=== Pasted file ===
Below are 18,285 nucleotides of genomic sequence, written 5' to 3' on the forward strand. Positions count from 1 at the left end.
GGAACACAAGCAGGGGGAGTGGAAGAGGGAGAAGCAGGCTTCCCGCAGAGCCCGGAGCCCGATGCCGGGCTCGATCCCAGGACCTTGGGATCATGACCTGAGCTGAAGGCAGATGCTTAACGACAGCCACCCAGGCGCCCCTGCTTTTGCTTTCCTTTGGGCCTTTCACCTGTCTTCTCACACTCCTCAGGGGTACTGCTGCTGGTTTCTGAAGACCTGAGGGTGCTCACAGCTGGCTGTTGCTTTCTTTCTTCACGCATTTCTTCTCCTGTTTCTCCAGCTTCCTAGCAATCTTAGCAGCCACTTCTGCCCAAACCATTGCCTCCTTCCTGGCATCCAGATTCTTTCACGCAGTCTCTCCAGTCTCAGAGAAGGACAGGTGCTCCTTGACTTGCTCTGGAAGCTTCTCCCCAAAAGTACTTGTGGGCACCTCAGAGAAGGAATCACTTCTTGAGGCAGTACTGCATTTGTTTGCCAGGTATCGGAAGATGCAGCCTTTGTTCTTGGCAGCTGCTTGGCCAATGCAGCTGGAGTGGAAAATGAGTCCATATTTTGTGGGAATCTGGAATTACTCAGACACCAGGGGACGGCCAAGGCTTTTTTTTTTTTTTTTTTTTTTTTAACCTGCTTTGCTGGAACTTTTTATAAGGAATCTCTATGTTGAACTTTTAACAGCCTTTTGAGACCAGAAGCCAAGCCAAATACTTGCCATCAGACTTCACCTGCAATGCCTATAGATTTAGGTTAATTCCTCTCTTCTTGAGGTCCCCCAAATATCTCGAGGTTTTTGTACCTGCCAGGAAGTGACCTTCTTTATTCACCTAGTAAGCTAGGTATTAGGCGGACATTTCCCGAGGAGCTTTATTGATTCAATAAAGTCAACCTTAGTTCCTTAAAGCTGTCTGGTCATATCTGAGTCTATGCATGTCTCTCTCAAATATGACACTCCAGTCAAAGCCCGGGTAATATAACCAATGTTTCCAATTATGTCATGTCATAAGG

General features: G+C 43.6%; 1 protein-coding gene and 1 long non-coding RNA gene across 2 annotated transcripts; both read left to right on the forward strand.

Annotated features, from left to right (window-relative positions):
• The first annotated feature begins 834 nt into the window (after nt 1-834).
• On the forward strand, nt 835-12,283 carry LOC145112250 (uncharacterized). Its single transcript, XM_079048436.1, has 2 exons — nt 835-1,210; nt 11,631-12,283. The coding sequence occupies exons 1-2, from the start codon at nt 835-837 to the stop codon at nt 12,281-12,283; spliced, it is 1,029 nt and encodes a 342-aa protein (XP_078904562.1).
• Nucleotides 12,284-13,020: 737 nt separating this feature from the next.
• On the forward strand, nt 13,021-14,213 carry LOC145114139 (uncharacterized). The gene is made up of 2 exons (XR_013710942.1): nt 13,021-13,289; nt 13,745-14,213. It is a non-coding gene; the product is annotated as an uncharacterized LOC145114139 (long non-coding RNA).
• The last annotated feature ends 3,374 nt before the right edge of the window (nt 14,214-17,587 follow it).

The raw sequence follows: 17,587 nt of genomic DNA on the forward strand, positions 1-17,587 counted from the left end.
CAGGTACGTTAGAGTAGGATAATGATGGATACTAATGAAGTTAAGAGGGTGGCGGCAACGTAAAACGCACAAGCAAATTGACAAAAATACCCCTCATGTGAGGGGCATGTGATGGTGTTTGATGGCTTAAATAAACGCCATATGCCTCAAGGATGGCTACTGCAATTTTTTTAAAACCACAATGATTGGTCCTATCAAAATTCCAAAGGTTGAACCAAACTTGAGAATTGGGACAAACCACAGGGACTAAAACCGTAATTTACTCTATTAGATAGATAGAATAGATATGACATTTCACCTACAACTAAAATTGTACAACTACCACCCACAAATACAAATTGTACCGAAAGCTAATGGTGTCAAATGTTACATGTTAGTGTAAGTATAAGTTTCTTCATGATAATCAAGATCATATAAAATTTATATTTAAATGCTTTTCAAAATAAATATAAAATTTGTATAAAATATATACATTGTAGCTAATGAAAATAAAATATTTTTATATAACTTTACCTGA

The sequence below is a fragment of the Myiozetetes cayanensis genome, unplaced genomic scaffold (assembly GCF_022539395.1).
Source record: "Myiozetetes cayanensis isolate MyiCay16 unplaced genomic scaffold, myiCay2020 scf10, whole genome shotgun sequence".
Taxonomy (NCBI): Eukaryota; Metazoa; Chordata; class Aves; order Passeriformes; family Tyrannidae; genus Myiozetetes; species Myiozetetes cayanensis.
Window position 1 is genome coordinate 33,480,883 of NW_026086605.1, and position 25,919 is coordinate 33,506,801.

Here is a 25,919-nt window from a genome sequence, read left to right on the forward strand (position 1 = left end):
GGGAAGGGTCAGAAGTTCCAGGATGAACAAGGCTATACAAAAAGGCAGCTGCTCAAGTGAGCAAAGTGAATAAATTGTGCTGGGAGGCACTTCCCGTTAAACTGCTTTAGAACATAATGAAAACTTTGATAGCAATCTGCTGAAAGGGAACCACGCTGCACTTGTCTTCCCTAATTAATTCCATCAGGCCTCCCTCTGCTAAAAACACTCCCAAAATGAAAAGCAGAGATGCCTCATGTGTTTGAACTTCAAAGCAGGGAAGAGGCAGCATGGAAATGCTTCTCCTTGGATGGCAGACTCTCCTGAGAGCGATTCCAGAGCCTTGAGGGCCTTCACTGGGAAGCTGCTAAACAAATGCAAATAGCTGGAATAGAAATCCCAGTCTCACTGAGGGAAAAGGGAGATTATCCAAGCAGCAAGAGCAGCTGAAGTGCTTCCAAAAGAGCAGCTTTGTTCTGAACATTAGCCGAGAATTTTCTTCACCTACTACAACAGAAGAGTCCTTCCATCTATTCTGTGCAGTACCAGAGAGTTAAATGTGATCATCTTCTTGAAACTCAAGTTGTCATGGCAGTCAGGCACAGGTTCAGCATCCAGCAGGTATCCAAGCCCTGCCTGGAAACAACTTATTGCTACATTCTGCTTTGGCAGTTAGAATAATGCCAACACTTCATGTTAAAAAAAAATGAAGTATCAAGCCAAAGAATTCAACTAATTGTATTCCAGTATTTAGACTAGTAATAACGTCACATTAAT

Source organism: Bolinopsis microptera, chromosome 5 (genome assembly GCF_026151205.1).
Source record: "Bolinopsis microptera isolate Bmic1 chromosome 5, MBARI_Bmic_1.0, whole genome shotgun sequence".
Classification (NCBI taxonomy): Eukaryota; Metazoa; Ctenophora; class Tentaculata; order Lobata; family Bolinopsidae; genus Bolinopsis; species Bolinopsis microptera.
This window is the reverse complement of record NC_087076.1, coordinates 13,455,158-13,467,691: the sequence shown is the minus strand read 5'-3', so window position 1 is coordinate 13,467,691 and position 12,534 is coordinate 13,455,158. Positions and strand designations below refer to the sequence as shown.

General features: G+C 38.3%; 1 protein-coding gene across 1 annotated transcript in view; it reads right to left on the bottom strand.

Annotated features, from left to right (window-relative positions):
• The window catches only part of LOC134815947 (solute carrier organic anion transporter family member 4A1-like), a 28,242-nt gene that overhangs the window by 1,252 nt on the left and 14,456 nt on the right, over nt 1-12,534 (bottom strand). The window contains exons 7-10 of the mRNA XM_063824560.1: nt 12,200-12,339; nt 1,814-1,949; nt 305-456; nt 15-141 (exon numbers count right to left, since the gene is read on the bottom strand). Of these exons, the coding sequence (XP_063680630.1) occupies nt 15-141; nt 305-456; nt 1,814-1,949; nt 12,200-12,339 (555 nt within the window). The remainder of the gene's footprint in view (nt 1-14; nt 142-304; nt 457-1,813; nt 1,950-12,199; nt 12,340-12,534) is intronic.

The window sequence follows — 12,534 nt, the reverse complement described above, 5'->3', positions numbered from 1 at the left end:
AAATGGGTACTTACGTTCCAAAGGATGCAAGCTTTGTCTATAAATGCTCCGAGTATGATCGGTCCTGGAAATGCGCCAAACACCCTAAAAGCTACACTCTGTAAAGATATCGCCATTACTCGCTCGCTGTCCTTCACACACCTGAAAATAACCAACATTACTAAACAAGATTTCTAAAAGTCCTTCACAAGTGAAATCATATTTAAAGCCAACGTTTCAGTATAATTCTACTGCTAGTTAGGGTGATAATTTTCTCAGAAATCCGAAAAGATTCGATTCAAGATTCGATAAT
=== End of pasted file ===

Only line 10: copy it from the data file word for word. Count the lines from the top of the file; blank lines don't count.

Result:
The raw sequence follows: 17,587 nt of genomic DNA on the forward strand, positions 1-17,587 counted from the left end.